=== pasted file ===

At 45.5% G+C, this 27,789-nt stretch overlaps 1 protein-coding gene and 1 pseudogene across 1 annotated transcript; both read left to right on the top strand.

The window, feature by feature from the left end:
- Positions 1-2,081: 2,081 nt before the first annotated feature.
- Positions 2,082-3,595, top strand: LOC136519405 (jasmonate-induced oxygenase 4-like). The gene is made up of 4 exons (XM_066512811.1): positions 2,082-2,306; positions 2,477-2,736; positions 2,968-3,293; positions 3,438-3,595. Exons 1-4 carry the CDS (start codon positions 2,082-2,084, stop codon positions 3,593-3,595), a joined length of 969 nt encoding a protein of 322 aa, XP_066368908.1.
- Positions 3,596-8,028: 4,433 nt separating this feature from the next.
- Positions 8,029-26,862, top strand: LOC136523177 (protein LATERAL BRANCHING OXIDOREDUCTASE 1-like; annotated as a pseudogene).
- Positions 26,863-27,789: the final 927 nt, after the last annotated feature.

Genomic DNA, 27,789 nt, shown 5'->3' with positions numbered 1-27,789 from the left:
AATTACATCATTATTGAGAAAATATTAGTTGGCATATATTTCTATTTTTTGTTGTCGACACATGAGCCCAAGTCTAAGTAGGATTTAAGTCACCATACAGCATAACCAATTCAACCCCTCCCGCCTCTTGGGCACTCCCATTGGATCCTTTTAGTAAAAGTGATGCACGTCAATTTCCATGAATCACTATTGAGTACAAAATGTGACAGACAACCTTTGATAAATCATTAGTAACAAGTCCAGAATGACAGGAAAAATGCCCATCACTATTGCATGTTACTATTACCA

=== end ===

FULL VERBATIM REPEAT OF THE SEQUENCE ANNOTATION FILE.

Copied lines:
At 45.5% G+C, this 27,789-nt stretch overlaps 1 protein-coding gene and 1 pseudogene across 1 annotated transcript; both read left to right on the top strand.

The window, feature by feature from the left end:
- Positions 1-2,081: 2,081 nt before the first annotated feature.
- Positions 2,082-3,595, top strand: LOC136519405 (jasmonate-induced oxygenase 4-like). The gene is made up of 4 exons (XM_066512811.1): positions 2,082-2,306; positions 2,477-2,736; positions 2,968-3,293; positions 3,438-3,595. Exons 1-4 carry the CDS (start codon positions 2,082-2,084, stop codon positions 3,593-3,595), a joined length of 969 nt encoding a protein of 322 aa, XP_066368908.1.
- Positions 3,596-8,028: 4,433 nt separating this feature from the next.
- Positions 8,029-26,862, top strand: LOC136523177 (protein LATERAL BRANCHING OXIDOREDUCTASE 1-like; annotated as a pseudogene).
- Positions 26,863-27,789: the final 927 nt, after the last annotated feature.

Genomic DNA, 27,789 nt, shown 5'->3' with positions numbered 1-27,789 from the left:
AATTACATCATTATTGAGAAAATATTAGTTGGCATATATTTCTATTTTTTGTTGTCGACACATGAGCCCAAGTCTAAGTAGGATTTAAGTCACCATACAGCATAACCAATTCAACCCCTCCCGCCTCTTGGGCACTCCCATTGGATCCTTTTAGTAAAAGTGATGCACGTCAATTTCCATGAATCACTATTGAGTACAAAATGTGACAGACAACCTTTGATAAATCATTAGTAACAAGTCCAGAATGACAGGAAAAATGCCCATCACTATTGCATGTTACTATTACCA